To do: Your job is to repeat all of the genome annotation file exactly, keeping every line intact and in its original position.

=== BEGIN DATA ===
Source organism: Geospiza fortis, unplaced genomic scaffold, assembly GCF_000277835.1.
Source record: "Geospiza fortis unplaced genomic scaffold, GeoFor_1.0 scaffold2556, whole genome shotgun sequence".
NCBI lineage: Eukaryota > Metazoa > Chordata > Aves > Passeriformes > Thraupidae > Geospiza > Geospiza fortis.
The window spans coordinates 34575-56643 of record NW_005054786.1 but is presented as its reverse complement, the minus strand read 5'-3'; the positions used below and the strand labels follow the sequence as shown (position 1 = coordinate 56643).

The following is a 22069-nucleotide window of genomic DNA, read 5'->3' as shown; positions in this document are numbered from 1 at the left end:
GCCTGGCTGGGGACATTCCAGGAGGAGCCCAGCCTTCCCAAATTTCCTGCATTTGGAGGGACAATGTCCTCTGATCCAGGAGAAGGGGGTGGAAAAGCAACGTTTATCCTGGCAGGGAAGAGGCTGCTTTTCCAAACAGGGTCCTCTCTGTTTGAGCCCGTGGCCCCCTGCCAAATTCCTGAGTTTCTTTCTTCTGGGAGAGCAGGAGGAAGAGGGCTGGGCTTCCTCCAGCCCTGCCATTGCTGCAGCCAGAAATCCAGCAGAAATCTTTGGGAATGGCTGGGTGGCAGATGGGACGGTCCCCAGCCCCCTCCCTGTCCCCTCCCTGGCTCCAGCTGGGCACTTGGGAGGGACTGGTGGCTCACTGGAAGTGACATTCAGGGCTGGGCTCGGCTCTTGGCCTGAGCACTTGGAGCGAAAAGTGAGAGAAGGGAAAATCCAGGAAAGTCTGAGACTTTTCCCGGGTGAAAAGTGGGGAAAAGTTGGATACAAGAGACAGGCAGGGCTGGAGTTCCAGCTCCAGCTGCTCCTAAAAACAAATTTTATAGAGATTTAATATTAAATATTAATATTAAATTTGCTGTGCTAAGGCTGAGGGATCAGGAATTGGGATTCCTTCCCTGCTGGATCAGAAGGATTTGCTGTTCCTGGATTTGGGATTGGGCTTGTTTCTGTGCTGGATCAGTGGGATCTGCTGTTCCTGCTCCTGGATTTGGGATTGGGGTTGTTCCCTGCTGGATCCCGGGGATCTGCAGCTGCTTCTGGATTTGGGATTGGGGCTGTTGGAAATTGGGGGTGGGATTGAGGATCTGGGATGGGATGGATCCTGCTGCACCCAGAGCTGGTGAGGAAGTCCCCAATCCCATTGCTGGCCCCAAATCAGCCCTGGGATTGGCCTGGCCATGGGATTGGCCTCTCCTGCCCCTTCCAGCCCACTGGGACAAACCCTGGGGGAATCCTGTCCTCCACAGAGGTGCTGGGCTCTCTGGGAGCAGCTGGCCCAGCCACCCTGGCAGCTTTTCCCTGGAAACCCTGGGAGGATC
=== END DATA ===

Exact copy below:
Source organism: Geospiza fortis, unplaced genomic scaffold, assembly GCF_000277835.1.
Source record: "Geospiza fortis unplaced genomic scaffold, GeoFor_1.0 scaffold2556, whole genome shotgun sequence".
NCBI lineage: Eukaryota > Metazoa > Chordata > Aves > Passeriformes > Thraupidae > Geospiza > Geospiza fortis.
The window spans coordinates 34575-56643 of record NW_005054786.1 but is presented as its reverse complement, the minus strand read 5'-3'; the positions used below and the strand labels follow the sequence as shown (position 1 = coordinate 56643).

The following is a 22069-nucleotide window of genomic DNA, read 5'->3' as shown; positions in this document are numbered from 1 at the left end:
GCCTGGCTGGGGACATTCCAGGAGGAGCCCAGCCTTCCCAAATTTCCTGCATTTGGAGGGACAATGTCCTCTGATCCAGGAGAAGGGGGTGGAAAAGCAACGTTTATCCTGGCAGGGAAGAGGCTGCTTTTCCAAACAGGGTCCTCTCTGTTTGAGCCCGTGGCCCCCTGCCAAATTCCTGAGTTTCTTTCTTCTGGGAGAGCAGGAGGAAGAGGGCTGGGCTTCCTCCAGCCCTGCCATTGCTGCAGCCAGAAATCCAGCAGAAATCTTTGGGAATGGCTGGGTGGCAGATGGGACGGTCCCCAGCCCCCTCCCTGTCCCCTCCCTGGCTCCAGCTGGGCACTTGGGAGGGACTGGTGGCTCACTGGAAGTGACATTCAGGGCTGGGCTCGGCTCTTGGCCTGAGCACTTGGAGCGAAAAGTGAGAGAAGGGAAAATCCAGGAAAGTCTGAGACTTTTCCCGGGTGAAAAGTGGGGAAAAGTTGGATACAAGAGACAGGCAGGGCTGGAGTTCCAGCTCCAGCTGCTCCTAAAAACAAATTTTATAGAGATTTAATATTAAATATTAATATTAAATTTGCTGTGCTAAGGCTGAGGGATCAGGAATTGGGATTCCTTCCCTGCTGGATCAGAAGGATTTGCTGTTCCTGGATTTGGGATTGGGCTTGTTTCTGTGCTGGATCAGTGGGATCTGCTGTTCCTGCTCCTGGATTTGGGATTGGGGTTGTTCCCTGCTGGATCCCGGGGATCTGCAGCTGCTTCTGGATTTGGGATTGGGGCTGTTGGAAATTGGGGGTGGGATTGAGGATCTGGGATGGGATGGATCCTGCTGCACCCAGAGCTGGTGAGGAAGTCCCCAATCCCATTGCTGGCCCCAAATCAGCCCTGGGATTGGCCTGGCCATGGGATTGGCCTCTCCTGCCCCTTCCAGCCCACTGGGACAAACCCTGGGGGAATCCTGTCCTCCACAGAGGTGCTGGGCTCTCTGGGAGCAGCTGGCCCAGCCACCCTGGCAGCTTTTCCCTGGAAACCCTGGGAGGATC